If genes are the canvass, is environment the brush that strokes the color and detail of who we are? This lesson surveys the nurture portion of the human equation by examining the influence of the prenatal environment, peer groups, and the power of culture. Differences in the White, Latino, Asian, and African American cultures are explored in depth, as well as how prejudices and stereotypes shape our attitudes.
With the microscopic union of sperm and egg, the delicate process of human development begins. From conception to infancy and childhood, this lesson examines the physical, cognitive, and social changes during the early stages of life. Developmental psychologists debate findings from the Yale Infant Cognition Lab that asserts babies’ abilities to add and subtract.
While adolescence is the time we form identity and establish independence, the adult years are marked by important life events, and an expansion of the self. Gerontologist James Birren and his Guided Autobiography participants are the case study for this lesson, demonstrating that social and cognitive development does not end in the elder years. As author David Myers says, “From womb to tomb, we are always in the process of becoming.”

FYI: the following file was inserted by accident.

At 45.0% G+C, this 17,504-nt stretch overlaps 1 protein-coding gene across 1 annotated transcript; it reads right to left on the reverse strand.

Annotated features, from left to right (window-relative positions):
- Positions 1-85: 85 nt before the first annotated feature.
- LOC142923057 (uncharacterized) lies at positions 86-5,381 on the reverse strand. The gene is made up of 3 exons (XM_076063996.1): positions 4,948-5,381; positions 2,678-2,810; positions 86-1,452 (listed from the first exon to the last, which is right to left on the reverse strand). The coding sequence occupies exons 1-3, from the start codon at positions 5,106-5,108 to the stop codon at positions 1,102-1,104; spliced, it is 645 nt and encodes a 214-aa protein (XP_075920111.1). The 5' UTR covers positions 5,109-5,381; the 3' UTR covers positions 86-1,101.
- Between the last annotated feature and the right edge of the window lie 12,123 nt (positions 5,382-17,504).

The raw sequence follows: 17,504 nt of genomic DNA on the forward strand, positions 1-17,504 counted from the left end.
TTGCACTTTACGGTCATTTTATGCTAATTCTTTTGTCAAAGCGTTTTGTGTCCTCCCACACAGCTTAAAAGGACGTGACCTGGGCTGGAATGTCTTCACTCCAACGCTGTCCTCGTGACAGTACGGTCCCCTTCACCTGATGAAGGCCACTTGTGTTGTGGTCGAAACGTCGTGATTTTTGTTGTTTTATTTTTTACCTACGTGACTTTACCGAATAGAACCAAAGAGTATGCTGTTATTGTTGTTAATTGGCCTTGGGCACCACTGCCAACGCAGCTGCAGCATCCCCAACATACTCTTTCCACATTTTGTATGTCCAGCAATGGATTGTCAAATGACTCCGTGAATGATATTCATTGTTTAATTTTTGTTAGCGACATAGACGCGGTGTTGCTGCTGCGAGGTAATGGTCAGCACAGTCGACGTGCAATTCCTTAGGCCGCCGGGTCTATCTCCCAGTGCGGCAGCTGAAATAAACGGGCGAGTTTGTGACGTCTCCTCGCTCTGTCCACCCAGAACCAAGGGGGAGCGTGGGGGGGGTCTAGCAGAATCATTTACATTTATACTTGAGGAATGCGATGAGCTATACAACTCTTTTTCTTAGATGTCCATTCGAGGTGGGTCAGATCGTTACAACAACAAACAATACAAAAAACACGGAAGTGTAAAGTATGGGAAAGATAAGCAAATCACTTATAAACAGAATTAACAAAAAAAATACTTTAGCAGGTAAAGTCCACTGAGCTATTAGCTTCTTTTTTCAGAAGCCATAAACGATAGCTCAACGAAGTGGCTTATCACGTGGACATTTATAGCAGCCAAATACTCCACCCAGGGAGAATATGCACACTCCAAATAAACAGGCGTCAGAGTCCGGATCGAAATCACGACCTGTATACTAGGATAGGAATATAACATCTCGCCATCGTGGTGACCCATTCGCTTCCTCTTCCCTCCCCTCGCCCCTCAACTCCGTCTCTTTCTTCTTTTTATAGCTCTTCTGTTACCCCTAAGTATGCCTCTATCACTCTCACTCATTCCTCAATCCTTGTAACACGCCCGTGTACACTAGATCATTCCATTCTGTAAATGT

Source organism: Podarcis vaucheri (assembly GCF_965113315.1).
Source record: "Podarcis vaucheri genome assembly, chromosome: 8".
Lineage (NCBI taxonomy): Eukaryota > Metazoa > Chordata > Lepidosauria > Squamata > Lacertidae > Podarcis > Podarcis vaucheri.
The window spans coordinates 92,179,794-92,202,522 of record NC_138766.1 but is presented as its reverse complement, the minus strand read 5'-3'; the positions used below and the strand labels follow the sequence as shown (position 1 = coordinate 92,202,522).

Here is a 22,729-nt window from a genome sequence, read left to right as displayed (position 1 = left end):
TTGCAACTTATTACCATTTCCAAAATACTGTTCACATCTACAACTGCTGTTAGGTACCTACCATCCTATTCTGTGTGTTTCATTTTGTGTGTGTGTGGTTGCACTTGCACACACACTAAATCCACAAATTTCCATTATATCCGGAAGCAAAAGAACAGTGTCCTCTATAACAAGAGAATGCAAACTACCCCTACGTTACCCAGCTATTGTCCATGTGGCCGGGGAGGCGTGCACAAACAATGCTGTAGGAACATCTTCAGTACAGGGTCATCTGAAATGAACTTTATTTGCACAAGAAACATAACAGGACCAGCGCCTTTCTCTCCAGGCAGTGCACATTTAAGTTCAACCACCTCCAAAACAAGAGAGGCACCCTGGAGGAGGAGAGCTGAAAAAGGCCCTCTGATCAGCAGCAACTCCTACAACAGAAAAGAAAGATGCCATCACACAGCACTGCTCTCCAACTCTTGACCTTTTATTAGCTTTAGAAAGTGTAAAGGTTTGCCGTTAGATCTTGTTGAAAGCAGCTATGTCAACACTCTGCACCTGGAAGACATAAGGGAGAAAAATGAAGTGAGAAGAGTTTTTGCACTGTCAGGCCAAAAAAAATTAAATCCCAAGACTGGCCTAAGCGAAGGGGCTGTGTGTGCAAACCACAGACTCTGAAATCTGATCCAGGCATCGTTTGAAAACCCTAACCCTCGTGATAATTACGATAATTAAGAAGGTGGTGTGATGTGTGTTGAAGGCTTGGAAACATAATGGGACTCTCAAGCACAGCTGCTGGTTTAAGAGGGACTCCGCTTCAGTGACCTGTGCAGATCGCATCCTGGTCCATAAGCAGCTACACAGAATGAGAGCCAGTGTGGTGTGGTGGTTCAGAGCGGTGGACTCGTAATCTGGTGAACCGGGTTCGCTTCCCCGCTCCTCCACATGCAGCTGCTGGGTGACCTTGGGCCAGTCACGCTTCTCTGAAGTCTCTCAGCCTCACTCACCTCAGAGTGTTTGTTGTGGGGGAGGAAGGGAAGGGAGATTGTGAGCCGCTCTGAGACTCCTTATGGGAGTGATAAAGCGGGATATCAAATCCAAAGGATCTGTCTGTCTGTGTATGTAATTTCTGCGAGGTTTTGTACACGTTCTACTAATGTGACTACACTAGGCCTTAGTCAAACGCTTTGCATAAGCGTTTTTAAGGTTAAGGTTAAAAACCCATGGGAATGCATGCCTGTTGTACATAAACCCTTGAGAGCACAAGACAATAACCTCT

A solitary figure walks on the beach at dawn. Although he is alert to his surroundings, his sensory systems take in only a fraction of the energy that envelops him. That which does reach the receptor cells is captured and converted into signals that can be recognized by the central nervous system. The ultimate destination for these signals is the cerebral cortex. Tom Albright, Christof Koch, Gilles Laurent, and others examine the ways sensory receptors take in stimuli as well as how the brain processes and ultimately translates these signals into useful information.